Yes, Jon has it right. The whole notion of progressive/regressive makes sense only if one looks at the tax system as a whole. Adjustments to it -- the occasional cuts, increases, nips, and tucks -- cannot be usefully classified as pro/regressive in isolation, but only by looking at whether they increase or decrease the progressivity of the whole. Ideally, this is done using a good summary statistic like the Gini coefficient. By that measure the Bush tax cuts were progressive, meaning they increased the progressivity of the tax system.

But I think it is a mistake to go too far in the other direction (Mordatar) and apply the pro/regressive labels to the distribution of income itself. Even in the absence of any government at all, people will have a variety of incomes, and I don't know how we would decide what the "right" distribution would be. Properly used, progressivity is a value-neutral descriptive term, characterizing the relationship between the tax burden and income distribution.

Of course, as Bostonian points out, we need to think about transfers, too. When the tax system pays for public goods, progressivity is a straightforward concept. As we grow an increasingly redistributionist state, the whole concept begins to break down.

Ken B writes:
When taxes are cut, What does regressive mean?

The Leiserson and Rohaly definition of a regressive tax cut is biased towards calling tax cuts regressive.

I’ll give a quick example, then point out the characteristic that any definition of a regressive or progressive tax cut must have to be consistent.

Let’s examine a hypothetical tax code where the lower bracket is a 4% tax and the upper bracket a 40% tax. Imagine a tax cut of 2% for the lower tax bracket and 1.5% for the upper bracket, shifting the tax rates to 2% and 38.5%, respectively. Under their calculation, the lower tax bracket receives 2.1% more income (2/96) and the upper bracket receives 2.5% more income (1.5/40) – and thus the tax cut is regressive. One could argue back and forth for other definitions, for example, that one is a 50% tax cut and the other a 3.75% tax cut and so on.

Clearly, though, any definition must fit the requirement that if the tax cut is regressive, then reversing the tax cut must be progressive. Here is where the Leiserson and Rohaly definition fails laughably.

Consider the taxes in the “cut” state: a lower bracket of 2% and an upper bracket of 38.5%. Anyone who argued for raising taxes by 2% on the lower incomes and only 1.5% on the higher incomes would be clearly making the tax code less progressive. But the reverse – a cut – supposedly also makes the tax code less progressive.

I suppose I could be wrong and Leiserson and Rohaly would consider raising revenue by increasing the rates more on the poor and less on the well-off to be progressive since the rich are sacrificing a greater fraction of their remaining income. But I find that doubtful at best.

David R. Henderson writes:

@Robert Rounthwaite,
Under their calculation, the lower tax bracket receives 2.1% more income (2/96) and the upper bracket receives 2.5% more income (1.5/40) – and thus the tax cut is regressive.
That would not fit their use of the word "regressive."

Ken B writes:

Here is their definition of regressive:

[A tax cut] that increases after-tax income [prportionately] more for higher-income households makes the tax system less progressive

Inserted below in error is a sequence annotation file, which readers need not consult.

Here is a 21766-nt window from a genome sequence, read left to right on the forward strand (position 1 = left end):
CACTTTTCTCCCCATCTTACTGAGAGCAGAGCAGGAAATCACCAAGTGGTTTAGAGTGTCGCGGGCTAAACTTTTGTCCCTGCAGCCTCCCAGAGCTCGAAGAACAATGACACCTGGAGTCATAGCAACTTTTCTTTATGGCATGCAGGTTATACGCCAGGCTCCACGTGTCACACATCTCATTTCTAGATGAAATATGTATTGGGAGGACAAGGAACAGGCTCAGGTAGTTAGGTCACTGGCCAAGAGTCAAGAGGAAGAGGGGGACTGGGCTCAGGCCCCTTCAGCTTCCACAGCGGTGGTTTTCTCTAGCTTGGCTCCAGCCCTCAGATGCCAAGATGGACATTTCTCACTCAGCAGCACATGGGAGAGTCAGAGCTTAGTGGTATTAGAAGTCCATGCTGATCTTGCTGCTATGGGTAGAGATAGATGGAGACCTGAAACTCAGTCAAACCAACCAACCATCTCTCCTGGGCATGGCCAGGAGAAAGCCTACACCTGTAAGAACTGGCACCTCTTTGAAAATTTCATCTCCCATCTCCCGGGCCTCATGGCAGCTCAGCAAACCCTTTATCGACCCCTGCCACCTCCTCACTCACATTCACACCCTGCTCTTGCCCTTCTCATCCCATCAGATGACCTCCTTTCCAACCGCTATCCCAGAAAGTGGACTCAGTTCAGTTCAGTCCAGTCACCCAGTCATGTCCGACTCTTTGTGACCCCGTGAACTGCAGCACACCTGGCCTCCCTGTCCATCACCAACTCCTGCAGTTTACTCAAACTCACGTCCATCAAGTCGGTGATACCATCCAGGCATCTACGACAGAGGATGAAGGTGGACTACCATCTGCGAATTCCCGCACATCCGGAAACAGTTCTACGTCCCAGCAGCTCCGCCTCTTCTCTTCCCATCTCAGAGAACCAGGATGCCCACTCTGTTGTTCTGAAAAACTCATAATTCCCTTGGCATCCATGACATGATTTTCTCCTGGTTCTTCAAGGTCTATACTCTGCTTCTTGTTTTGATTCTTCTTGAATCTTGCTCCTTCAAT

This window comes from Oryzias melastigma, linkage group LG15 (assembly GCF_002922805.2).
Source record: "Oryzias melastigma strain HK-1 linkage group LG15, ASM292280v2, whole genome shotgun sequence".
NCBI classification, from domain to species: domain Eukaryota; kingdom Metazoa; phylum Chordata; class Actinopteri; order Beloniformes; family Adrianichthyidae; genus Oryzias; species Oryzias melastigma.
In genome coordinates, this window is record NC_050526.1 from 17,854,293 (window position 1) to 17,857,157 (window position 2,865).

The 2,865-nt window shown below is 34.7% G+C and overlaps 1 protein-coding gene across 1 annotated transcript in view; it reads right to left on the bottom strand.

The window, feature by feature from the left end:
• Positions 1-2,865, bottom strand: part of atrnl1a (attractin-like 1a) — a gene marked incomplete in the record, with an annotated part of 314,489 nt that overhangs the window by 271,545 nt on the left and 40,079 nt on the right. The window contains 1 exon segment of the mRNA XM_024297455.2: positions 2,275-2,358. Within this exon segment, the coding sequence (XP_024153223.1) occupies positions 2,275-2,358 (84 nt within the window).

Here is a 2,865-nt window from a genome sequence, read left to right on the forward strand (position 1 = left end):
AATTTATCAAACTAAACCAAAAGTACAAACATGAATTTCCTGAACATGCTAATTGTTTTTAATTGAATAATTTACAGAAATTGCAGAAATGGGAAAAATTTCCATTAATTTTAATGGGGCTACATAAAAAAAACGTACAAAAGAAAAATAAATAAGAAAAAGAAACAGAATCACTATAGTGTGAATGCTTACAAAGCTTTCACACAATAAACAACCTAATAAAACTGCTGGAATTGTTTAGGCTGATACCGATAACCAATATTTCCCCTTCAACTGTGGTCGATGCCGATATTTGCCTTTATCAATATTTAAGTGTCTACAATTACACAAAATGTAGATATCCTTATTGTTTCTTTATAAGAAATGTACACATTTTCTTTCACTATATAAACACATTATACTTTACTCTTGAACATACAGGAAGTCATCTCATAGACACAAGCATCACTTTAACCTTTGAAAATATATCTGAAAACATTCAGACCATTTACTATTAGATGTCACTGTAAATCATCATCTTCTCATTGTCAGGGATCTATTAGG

So why is Robert Roundthwaite wrong? He asserts
the lower tax bracket receives 2.1% more income [after tax] ... and the upper bracket receives 2.5% more income [after tax]
Why is that not regressive according to this definition?

David R. Henderson writes:

@Ken B,
I'm busy preparing my last lecture of the quarter and I like to tie things together and bring it to a crescendo. So I don't have time to answer. But here's a hint: Go back to the first quote I have above from Greg Leiserson and Jeffrey Rohaly in which they explain their concept. I think you will see that it is not the same criterion as Robert Rounthwaite's. When you figure it out--which I know, from past experience, that you will--please post your answer so that others can see.

Ken B writes:

@DRH: Ahh the appeal to ego. You know me too well.

I've looked and it still seems to me he's right because of this definition I quoted:

"[A tax cut] that increases after-tax income [proportionately] more for higher-income households makes the tax system" regressive.

Proportions are measured in terms of after tax income. That implies a comparison of ratios, whose denominators are the post tax income.Let's look at some.

For any taxpayer, let I be untaxed income, ti the intital tax and tf the final tax.
For RR's example I take
Poor: I = 100, ti = 4, tf = 2
Rich: I = 1000, ti = 400, tf = 385

Define the post tax income effect ratio Q for each tax payer as (I - tf)/(I - ti).
If tf 1.

The L&S criterion is (in my reading) that a tax is regressive when Qj > Qk for taxpayers j and k having Ij > Ik
(That is, the rich gain more proportionally from a cut as a fraction of their prior after-tax income).

For RR's example I make
Qp = 98/98 = 1.021
Qr = 615/600 = 1.025
So Qr > Qp with Ir > Ip.

The tax is by the L&S definition regressive.

We might be interpreting the implied ratio differently, but as long as the denominator is post-tax income, then for this example all measures agree.

Comparing the increased post-tax income directly,
(I - tf) - (I - ti) = ti - tf.
This is the net gain in income.

Define Z as (ti - tf)/(I-ti)
Proportional net gain relative to prior taxes.
I get Zp = .021, Zr = .025

Define G as (ti - tf)/(I-tf)
Proprortional net gain relative to new taxes.

I get Gp = .020, Gr = .024

It's very different with just Ik as the denominator for each k. I believe this is RR's point.